4.2.
Visualize:
Assess:
Note that the climber does not touch the sides of the crevasse so there are no forces from the crevasse walls.
4.4.
Model:
Assume friction is negligible compared to other forces.
Visualize:
4.5.
Visualize:
Please refer to Figure Ex4.5.
Solve:
Mass is defined to be
1
slope of the accelerationversusforce graph
m
=
A larger slope implies a smaller mass. We know
m
2
=
0.20 kg, and we can find the other masses relative to
m
2
by
comparing their slopes. Thus
1
2
12
1/slope 1
slope 2
1
2
0.40
1/slope 2
slope 1
5 2
5
0.40
0.40
0.20 kg
0.08 kg
m
m
mm
==
=
=
=
⇒=
= ×
=
Similarly,
3
2
32
1/slope 3
slope 2
1
5
2.50
1/slope 2
slope 3
2 5
2
2.50
2.50
0.20 kg
0.50 kg
m
m
=
=
=
=
Assess:
From the initial analysis of the slopes we had expected
m
3
>
m
2
and
m
1
<
m
2
. This is consistent with our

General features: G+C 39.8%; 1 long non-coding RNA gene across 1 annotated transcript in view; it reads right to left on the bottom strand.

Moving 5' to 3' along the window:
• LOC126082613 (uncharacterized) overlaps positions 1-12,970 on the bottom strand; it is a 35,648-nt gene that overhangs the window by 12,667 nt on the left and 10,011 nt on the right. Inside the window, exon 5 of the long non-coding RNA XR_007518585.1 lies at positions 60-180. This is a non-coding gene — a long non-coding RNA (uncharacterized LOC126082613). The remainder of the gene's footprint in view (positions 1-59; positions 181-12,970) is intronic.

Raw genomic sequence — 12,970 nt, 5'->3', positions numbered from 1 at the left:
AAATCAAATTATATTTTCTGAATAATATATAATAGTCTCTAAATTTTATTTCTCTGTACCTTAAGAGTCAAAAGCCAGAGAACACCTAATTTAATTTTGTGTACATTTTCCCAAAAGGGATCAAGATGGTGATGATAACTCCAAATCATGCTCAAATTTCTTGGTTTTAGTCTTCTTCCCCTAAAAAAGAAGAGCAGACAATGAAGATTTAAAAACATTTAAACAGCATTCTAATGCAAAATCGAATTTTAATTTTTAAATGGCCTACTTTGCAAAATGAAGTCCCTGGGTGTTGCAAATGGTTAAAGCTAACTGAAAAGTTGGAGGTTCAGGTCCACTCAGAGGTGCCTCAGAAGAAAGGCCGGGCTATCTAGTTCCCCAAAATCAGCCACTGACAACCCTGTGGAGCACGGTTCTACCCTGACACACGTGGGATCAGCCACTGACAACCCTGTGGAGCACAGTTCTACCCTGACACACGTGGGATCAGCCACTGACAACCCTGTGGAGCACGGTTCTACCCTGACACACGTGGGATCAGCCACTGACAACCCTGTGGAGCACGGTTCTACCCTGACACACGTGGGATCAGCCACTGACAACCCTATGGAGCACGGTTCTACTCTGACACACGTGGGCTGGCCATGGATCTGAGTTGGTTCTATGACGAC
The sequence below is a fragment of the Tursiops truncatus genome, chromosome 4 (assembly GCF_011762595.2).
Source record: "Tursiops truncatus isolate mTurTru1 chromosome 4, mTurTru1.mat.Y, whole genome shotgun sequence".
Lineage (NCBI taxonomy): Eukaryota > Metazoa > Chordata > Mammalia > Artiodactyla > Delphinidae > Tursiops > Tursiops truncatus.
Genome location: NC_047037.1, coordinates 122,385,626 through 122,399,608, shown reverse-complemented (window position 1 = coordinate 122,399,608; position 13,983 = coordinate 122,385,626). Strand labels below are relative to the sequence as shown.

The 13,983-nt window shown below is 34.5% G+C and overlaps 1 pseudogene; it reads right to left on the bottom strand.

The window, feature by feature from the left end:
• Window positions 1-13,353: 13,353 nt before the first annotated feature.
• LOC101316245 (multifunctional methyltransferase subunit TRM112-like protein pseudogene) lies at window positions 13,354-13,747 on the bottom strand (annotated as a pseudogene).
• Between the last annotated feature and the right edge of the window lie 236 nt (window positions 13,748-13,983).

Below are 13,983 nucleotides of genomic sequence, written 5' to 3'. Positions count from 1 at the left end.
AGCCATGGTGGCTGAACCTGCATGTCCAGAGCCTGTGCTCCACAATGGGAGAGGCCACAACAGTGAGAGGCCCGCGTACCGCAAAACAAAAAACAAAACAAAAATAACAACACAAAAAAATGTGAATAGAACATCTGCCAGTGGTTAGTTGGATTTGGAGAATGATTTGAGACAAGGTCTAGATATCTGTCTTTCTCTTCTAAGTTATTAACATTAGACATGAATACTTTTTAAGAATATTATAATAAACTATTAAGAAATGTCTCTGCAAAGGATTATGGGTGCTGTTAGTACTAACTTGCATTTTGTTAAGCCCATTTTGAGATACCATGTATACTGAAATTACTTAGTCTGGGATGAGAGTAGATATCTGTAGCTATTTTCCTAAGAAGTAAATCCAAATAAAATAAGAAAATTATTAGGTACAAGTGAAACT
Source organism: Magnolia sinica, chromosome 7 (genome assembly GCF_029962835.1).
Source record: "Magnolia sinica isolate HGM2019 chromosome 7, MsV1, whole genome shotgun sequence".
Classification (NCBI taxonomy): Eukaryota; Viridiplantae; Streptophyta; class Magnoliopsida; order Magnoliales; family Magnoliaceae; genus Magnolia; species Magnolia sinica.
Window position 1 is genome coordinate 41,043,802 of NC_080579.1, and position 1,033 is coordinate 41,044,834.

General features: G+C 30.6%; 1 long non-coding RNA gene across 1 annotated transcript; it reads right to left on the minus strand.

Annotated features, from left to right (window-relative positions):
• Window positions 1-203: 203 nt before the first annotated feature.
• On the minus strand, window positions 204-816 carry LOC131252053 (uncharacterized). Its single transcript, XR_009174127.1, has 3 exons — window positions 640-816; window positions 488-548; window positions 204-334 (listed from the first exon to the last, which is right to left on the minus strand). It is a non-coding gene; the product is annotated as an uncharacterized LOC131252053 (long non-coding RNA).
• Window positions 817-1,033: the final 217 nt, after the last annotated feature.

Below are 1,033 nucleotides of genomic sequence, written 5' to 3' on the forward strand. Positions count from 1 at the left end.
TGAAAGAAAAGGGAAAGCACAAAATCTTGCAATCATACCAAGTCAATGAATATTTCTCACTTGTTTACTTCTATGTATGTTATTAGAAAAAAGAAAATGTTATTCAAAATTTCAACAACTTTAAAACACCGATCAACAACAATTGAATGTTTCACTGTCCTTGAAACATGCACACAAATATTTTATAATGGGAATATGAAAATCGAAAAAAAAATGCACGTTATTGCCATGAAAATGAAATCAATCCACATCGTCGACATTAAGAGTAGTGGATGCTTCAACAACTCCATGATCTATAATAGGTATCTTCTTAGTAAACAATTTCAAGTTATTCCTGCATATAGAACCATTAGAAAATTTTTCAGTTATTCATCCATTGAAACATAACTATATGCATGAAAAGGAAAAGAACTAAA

numerical answers.
4.6.
Model:
An object’s acceleration is linearly proportional to the net force.
Solve:
(a)
One rubber band produces a force
F
, two rubber bands produce a force 2
F
, and so on. Because
Fa
∝
and two rubber bands (force 2
F
) produce an acceleration of 1.2 m/s
2
, four rubber bands will produce an
acceleration of 2.4 m/s
2
.
(b)
Now, we have two rubber bands (force 2F) pulling two glued objects (mass 2
m
). Using
,
Fm
a
=
2
F
=
(2
m
)
a
a
=
F
/
m
=
0.6 m/s
⇒
2
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 Spring '06
 staff
 Force, Friction, Mass, net force

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